Target Stores ( TGT )

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Re: Target Stores ( TGT )

Postby George$ » 27 Jun 2011 08:07

Rickson9 wrote:I don't understand tech stocks either so I've never invested in them. Too difficult for me to figure out and too fast moving an industry.

Best regards.


Yes, tech hardware is very fast moving and usually has no "protective moat". New, better hardware can replace the older hardware over the weekend.

Not so with software. Once you train millions of users to use programs like Word and Excel, there is resistence to unlearn and learn something new and better. This inertia constitutes a protective moat for companies like Microsoft, Adobe, etc.
“The search for truth is more precious than its possession.” Albert Einstein
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Re: Target Stores ( TGT )

Postby Taggart » 27 Jun 2011 09:30

George$ wrote:
Rickson9 wrote:I don't understand tech stocks either so I've never invested in them. Too difficult for me to figure out and too fast moving an industry.

Best regards.


Yes, tech hardware is very fast moving and usually has no "protective moat". New, better hardware can replace the older hardware over the weekend.

Not so with software. Once you train millions of users to use programs like Word and Excel, there is resistence to unlearn and learn something new and better. This inertia constitutes a protective moat for companies like Microsoft, Adobe, etc.


For spreadsheet, before Excel I think the standard was Lotus 123. At least that's what we got stuck with when I was in the work environment. Gosh how I hated Lotus. Much prefer Works spreadsheet and Excel. Before Word, if my memory serves me correctly, I think it was WordStar, and then later WordPerfect as the standards for their time.
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Re: Target Stores ( TGT )

Postby Bylo Selhi » 27 Jun 2011 10:06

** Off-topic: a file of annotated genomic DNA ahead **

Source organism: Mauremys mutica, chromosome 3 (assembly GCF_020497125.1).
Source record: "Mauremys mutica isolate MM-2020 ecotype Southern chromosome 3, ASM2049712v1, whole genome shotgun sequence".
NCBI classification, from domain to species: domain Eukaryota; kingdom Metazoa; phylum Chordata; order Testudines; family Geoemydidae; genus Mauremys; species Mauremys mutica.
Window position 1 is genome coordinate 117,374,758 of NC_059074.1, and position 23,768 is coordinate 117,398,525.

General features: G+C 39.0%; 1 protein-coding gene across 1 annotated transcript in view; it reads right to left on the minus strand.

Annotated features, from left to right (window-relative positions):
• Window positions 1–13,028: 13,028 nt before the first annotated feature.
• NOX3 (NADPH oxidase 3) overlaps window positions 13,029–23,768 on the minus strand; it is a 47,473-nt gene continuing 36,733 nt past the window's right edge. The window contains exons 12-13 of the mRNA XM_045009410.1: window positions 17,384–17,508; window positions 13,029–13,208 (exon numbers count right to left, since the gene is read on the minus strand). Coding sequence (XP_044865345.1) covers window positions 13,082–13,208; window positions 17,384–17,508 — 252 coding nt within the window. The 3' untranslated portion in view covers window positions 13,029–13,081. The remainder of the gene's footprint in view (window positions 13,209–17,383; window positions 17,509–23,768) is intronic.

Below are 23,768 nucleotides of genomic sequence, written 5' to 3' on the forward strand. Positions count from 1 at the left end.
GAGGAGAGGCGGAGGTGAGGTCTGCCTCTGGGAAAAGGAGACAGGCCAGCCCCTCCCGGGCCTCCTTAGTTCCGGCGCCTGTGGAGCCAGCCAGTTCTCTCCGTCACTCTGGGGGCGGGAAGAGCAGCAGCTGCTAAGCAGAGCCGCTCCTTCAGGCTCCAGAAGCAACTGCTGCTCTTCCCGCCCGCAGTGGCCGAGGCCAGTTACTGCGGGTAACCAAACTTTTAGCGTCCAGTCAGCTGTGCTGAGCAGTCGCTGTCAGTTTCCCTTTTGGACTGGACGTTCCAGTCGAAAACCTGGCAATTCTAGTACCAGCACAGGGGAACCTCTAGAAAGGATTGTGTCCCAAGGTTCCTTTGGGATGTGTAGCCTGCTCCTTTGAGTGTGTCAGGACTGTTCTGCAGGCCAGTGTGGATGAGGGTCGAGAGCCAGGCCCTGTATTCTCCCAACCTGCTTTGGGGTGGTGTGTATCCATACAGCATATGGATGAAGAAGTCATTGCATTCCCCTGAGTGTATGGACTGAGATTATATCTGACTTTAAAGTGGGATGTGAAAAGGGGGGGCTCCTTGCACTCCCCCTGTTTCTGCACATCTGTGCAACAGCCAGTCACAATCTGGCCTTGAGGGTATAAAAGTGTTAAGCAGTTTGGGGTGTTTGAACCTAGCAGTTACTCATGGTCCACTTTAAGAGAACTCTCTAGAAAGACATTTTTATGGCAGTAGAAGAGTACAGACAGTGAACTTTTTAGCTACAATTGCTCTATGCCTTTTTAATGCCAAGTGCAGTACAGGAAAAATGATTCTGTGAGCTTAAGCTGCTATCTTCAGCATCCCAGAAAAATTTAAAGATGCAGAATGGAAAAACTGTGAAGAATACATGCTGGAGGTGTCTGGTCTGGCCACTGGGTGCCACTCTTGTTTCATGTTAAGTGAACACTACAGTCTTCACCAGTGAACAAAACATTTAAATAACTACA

Taggart wrote:For spreadsheet, before Excel I think the standard was Lotus 123. At least that's what we got stuck with when I was in the work environment. Gosh how I hated Lotus. Much prefer Works spreadsheet and Excel. Before Word, if my memory serves me correctly, I think it was WordStar, and then later WordPerfect as the standards for their time.

To mangle metaphors, Bill's Borg crossed the moat of Lotus' and WordPerfect's castles. They sent a flock of bad-ass black swans to poop all over them (by withholding vital interface information about Windows.) That let the Borg bring Windows versions of Excel and Word to market before their competitors and to give them features that the competitors were incapable of providing because they didn't have the necessary interface information.

Even though it resulted in DoJ anti-trust charges against the Borg, by then it was too late for Lotus and WP. (Both companies BTW were bought out, Lotus by IBM, WP by Corel, so all was not lost by their shareholders.)
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Re: Target Stores ( TGT )

Postby deaddog » 27 Jun 2011 12:18

George$ wrote:What do I want the stock to do? "Not lose money" over the next decade would be the short answer.

Are you saying that you will hold the stock for ten years then make a decision or is there an exit strategy in place?
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Re: Target Stores ( TGT )

Postby newguy » 27 Jun 2011 12:25

Taggart wrote:For spreadsheet, before Excel I think the standard was Lotus 123.
Nah, you can download the original here for free.

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Re: Target Stores ( TGT )

Postby deaddog » 27 Jun 2011 13:04

adrian2 wrote:Going back to your question, I feel no regret in not owning Apple or Lululemon. They can make new highs every week, or they can crash into the ground. I felt the same way about RIM (well, not quite, as I was too early in trying to take negative exposure to it).

What I was trying to get at is the bias we tend to have once we own a stock.
We hesitate to take small losses or even windfall profits because of a fear of missing a future move.